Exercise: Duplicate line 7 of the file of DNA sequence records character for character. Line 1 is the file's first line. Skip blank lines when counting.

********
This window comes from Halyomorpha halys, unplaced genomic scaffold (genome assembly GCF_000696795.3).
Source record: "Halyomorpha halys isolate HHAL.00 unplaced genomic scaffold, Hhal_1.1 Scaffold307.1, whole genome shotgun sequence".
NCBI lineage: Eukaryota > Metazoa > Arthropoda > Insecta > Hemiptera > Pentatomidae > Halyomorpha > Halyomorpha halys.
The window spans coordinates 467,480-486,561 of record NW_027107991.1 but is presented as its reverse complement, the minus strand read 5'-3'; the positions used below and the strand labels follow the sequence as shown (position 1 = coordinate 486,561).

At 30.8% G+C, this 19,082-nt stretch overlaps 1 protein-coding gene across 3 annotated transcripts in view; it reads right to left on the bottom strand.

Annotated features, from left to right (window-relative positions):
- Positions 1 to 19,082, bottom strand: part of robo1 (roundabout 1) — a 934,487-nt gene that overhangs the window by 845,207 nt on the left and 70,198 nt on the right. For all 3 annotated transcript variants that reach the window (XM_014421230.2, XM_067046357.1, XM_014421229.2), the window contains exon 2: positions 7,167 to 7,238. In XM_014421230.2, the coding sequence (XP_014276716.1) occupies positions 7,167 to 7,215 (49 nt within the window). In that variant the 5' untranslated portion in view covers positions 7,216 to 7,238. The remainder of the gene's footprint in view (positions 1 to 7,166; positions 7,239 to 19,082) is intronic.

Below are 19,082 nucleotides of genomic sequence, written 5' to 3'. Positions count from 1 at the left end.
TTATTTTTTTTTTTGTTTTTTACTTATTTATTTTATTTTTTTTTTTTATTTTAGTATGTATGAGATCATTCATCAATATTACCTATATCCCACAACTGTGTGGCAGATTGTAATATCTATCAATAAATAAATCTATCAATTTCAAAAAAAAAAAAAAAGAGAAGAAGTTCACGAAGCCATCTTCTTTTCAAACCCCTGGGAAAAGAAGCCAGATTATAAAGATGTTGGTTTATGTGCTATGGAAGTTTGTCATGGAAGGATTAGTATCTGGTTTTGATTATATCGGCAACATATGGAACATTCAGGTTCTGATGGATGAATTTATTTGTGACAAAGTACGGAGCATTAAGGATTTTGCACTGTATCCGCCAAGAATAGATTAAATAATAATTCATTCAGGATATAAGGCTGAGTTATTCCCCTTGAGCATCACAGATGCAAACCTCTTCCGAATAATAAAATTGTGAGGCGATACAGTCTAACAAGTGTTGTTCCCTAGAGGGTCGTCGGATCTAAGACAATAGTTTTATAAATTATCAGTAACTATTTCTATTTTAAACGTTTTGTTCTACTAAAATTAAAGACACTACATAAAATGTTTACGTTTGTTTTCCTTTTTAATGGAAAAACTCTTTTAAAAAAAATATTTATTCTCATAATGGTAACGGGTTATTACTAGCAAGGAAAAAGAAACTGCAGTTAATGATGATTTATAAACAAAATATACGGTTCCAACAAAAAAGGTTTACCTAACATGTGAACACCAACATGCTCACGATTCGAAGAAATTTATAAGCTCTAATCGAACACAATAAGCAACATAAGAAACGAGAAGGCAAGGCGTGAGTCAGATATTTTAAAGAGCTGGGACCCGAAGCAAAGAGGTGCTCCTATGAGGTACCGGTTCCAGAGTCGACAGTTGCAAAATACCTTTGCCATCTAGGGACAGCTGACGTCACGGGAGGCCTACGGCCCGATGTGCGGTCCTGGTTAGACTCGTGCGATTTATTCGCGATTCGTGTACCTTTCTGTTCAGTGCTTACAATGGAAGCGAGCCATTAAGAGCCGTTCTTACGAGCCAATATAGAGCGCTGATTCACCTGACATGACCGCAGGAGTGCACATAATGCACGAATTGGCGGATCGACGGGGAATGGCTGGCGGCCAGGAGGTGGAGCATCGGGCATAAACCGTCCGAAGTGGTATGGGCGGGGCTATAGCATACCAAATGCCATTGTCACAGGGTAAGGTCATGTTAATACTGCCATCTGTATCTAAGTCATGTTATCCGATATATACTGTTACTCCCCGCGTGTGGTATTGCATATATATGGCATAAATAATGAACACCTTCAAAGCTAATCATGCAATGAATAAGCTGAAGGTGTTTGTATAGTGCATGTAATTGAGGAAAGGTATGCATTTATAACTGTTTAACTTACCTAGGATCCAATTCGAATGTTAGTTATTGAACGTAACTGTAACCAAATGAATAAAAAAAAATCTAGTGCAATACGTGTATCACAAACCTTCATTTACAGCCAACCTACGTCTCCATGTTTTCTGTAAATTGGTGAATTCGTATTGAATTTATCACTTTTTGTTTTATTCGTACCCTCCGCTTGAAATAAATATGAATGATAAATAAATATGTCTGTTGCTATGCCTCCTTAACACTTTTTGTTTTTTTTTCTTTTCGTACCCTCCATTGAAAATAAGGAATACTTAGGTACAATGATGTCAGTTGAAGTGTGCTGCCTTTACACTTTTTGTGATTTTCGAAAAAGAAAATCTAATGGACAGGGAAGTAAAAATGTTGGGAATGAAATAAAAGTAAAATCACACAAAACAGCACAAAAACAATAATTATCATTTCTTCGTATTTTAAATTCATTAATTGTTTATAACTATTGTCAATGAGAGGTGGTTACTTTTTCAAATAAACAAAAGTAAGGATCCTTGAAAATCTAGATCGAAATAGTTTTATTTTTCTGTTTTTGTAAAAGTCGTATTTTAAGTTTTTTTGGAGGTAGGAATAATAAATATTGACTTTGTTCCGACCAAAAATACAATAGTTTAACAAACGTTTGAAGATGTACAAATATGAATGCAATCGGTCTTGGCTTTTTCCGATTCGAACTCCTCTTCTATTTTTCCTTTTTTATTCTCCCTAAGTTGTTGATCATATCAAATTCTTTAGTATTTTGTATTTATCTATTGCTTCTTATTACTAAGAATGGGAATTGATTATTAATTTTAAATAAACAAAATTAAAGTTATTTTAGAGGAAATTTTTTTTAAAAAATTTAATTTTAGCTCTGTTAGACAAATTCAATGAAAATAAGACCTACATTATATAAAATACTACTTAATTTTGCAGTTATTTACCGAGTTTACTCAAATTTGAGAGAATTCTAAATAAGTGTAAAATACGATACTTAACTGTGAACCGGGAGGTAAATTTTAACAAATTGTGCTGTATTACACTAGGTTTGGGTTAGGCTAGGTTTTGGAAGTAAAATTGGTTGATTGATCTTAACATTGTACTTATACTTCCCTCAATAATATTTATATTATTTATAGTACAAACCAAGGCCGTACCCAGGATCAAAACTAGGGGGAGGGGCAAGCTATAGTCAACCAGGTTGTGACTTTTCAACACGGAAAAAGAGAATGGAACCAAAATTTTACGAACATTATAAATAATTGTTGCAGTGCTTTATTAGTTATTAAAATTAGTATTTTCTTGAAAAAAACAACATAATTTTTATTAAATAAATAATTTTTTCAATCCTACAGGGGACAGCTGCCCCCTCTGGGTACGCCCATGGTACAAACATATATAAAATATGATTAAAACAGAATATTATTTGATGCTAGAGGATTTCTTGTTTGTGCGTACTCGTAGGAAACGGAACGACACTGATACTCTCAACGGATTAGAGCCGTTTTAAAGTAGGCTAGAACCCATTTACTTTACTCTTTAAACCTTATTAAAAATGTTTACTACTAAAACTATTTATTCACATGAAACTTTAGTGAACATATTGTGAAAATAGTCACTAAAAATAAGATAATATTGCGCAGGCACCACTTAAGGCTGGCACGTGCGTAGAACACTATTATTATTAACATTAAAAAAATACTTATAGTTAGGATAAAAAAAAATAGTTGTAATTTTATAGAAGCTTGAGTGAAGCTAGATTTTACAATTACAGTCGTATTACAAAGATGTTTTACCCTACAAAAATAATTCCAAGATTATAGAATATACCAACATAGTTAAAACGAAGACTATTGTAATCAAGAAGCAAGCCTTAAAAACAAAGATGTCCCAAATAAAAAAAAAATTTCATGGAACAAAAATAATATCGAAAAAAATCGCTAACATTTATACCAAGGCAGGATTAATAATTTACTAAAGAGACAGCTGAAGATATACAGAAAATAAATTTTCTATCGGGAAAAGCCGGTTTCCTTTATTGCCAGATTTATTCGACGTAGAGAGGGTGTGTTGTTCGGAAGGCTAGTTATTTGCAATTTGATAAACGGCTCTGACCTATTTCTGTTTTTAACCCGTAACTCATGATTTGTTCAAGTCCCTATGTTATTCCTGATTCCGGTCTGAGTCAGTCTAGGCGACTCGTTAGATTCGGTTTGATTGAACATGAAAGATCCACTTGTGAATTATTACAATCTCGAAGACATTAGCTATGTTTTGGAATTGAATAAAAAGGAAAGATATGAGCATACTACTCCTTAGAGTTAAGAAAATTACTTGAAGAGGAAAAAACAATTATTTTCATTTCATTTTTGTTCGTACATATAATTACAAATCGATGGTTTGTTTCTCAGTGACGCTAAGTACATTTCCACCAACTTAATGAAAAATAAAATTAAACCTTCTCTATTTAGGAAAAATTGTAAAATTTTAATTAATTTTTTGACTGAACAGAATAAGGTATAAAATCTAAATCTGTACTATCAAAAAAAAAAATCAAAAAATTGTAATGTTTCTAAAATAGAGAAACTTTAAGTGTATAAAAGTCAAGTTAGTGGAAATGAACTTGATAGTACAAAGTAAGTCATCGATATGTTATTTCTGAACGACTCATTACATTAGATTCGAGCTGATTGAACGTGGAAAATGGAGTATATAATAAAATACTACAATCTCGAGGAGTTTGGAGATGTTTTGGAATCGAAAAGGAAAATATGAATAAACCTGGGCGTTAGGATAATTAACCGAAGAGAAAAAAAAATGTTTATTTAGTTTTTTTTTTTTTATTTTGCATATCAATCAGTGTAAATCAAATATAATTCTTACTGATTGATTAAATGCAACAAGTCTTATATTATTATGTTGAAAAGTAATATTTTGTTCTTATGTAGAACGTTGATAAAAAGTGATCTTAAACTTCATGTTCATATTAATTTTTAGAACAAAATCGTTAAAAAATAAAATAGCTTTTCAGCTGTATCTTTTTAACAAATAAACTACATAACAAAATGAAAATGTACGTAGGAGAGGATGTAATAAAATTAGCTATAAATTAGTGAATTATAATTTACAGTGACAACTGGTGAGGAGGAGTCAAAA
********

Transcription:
- Positions 1 to 19,082, bottom strand: part of robo1 (roundabout 1) — a 934,487-nt gene that overhangs the window by 845,207 nt on the left and 70,198 nt on the right. For all 3 annotated transcript variants that reach the window (XM_014421230.2, XM_067046357.1, XM_014421229.2), the window contains exon 2: positions 7,167 to 7,238. In XM_014421230.2, the coding sequence (XP_014276716.1) occupies positions 7,167 to 7,215 (49 nt within the window). In that variant the 5' untranslated portion in view covers positions 7,216 to 7,238. The remainder of the gene's footprint in view (positions 1 to 7,166; positions 7,239 to 19,082) is intronic.